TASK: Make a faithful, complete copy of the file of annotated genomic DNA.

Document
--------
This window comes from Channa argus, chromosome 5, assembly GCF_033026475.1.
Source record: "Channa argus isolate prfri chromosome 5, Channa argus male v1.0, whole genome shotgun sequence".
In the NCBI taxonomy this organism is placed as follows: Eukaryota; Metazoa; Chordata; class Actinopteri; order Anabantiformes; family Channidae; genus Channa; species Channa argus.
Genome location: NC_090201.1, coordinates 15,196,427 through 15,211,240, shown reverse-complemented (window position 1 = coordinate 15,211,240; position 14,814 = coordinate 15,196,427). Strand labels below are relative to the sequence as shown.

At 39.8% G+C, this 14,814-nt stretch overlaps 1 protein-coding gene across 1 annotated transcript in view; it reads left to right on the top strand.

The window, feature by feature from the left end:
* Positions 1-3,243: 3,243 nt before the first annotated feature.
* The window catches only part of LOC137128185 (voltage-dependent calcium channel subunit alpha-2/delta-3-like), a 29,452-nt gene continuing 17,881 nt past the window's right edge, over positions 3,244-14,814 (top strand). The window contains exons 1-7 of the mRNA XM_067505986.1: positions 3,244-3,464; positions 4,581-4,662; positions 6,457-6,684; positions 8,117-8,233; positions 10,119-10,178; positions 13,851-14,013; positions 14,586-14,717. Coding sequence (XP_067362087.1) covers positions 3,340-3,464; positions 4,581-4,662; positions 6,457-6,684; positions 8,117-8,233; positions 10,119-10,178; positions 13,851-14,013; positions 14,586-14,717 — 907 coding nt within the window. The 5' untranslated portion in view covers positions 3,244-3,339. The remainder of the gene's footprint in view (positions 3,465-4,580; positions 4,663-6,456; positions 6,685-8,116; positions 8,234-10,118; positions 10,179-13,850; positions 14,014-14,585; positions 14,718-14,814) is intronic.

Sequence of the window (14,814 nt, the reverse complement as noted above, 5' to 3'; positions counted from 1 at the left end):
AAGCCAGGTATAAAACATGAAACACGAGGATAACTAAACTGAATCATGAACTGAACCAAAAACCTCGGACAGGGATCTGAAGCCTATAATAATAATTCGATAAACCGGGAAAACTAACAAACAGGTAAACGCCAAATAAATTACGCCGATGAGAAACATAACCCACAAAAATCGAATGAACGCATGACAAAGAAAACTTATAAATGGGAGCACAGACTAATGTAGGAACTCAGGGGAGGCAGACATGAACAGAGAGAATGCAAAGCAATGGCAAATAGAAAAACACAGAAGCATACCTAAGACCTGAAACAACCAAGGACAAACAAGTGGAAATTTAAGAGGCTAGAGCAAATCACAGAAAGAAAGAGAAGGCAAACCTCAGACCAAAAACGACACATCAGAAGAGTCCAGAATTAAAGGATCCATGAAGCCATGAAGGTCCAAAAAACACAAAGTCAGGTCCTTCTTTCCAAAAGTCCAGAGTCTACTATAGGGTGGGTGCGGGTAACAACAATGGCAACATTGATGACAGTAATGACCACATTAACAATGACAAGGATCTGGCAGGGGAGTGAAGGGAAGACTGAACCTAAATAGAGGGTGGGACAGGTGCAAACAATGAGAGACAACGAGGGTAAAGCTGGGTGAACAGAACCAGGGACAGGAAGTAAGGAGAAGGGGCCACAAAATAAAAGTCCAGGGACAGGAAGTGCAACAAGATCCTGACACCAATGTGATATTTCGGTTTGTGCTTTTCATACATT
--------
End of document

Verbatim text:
This window comes from Channa argus, chromosome 5, assembly GCF_033026475.1.
Source record: "Channa argus isolate prfri chromosome 5, Channa argus male v1.0, whole genome shotgun sequence".
In the NCBI taxonomy this organism is placed as follows: Eukaryota; Metazoa; Chordata; class Actinopteri; order Anabantiformes; family Channidae; genus Channa; species Channa argus.
Genome location: NC_090201.1, coordinates 15,196,427 through 15,211,240, shown reverse-complemented (window position 1 = coordinate 15,211,240; position 14,814 = coordinate 15,196,427). Strand labels below are relative to the sequence as shown.

At 39.8% G+C, this 14,814-nt stretch overlaps 1 protein-coding gene across 1 annotated transcript in view; it reads left to right on the top strand.

The window, feature by feature from the left end:
* Positions 1-3,243: 3,243 nt before the first annotated feature.
* The window catches only part of LOC137128185 (voltage-dependent calcium channel subunit alpha-2/delta-3-like), a 29,452-nt gene continuing 17,881 nt past the window's right edge, over positions 3,244-14,814 (top strand). The window contains exons 1-7 of the mRNA XM_067505986.1: positions 3,244-3,464; positions 4,581-4,662; positions 6,457-6,684; positions 8,117-8,233; positions 10,119-10,178; positions 13,851-14,013; positions 14,586-14,717. Coding sequence (XP_067362087.1) covers positions 3,340-3,464; positions 4,581-4,662; positions 6,457-6,684; positions 8,117-8,233; positions 10,119-10,178; positions 13,851-14,013; positions 14,586-14,717 — 907 coding nt within the window. The 5' untranslated portion in view covers positions 3,244-3,339. The remainder of the gene's footprint in view (positions 3,465-4,580; positions 4,663-6,456; positions 6,685-8,116; positions 8,234-10,118; positions 10,179-13,850; positions 14,014-14,585; positions 14,718-14,814) is intronic.

Sequence of the window (14,814 nt, the reverse complement as noted above, 5' to 3'; positions counted from 1 at the left end):
AAGCCAGGTATAAAACATGAAACACGAGGATAACTAAACTGAATCATGAACTGAACCAAAAACCTCGGACAGGGATCTGAAGCCTATAATAATAATTCGATAAACCGGGAAAACTAACAAACAGGTAAACGCCAAATAAATTACGCCGATGAGAAACATAACCCACAAAAATCGAATGAACGCATGACAAAGAAAACTTATAAATGGGAGCACAGACTAATGTAGGAACTCAGGGGAGGCAGACATGAACAGAGAGAATGCAAAGCAATGGCAAATAGAAAAACACAGAAGCATACCTAAGACCTGAAACAACCAAGGACAAACAAGTGGAAATTTAAGAGGCTAGAGCAAATCACAGAAAGAAAGAGAAGGCAAACCTCAGACCAAAAACGACACATCAGAAGAGTCCAGAATTAAAGGATCCATGAAGCCATGAAGGTCCAAAAAACACAAAGTCAGGTCCTTCTTTCCAAAAGTCCAGAGTCTACTATAGGGTGGGTGCGGGTAACAACAATGGCAACATTGATGACAGTAATGACCACATTAACAATGACAAGGATCTGGCAGGGGAGTGAAGGGAAGACTGAACCTAAATAGAGGGTGGGACAGGTGCAAACAATGAGAGACAACGAGGGTAAAGCTGGGTGAACAGAACCAGGGACAGGAAGTAAGGAGAAGGGGCCACAAAATAAAAGTCCAGGGACAGGAAGTGCAACAAGATCCTGACACCAATGTGATATTTCGGTTTGTGCTTTTCATACATT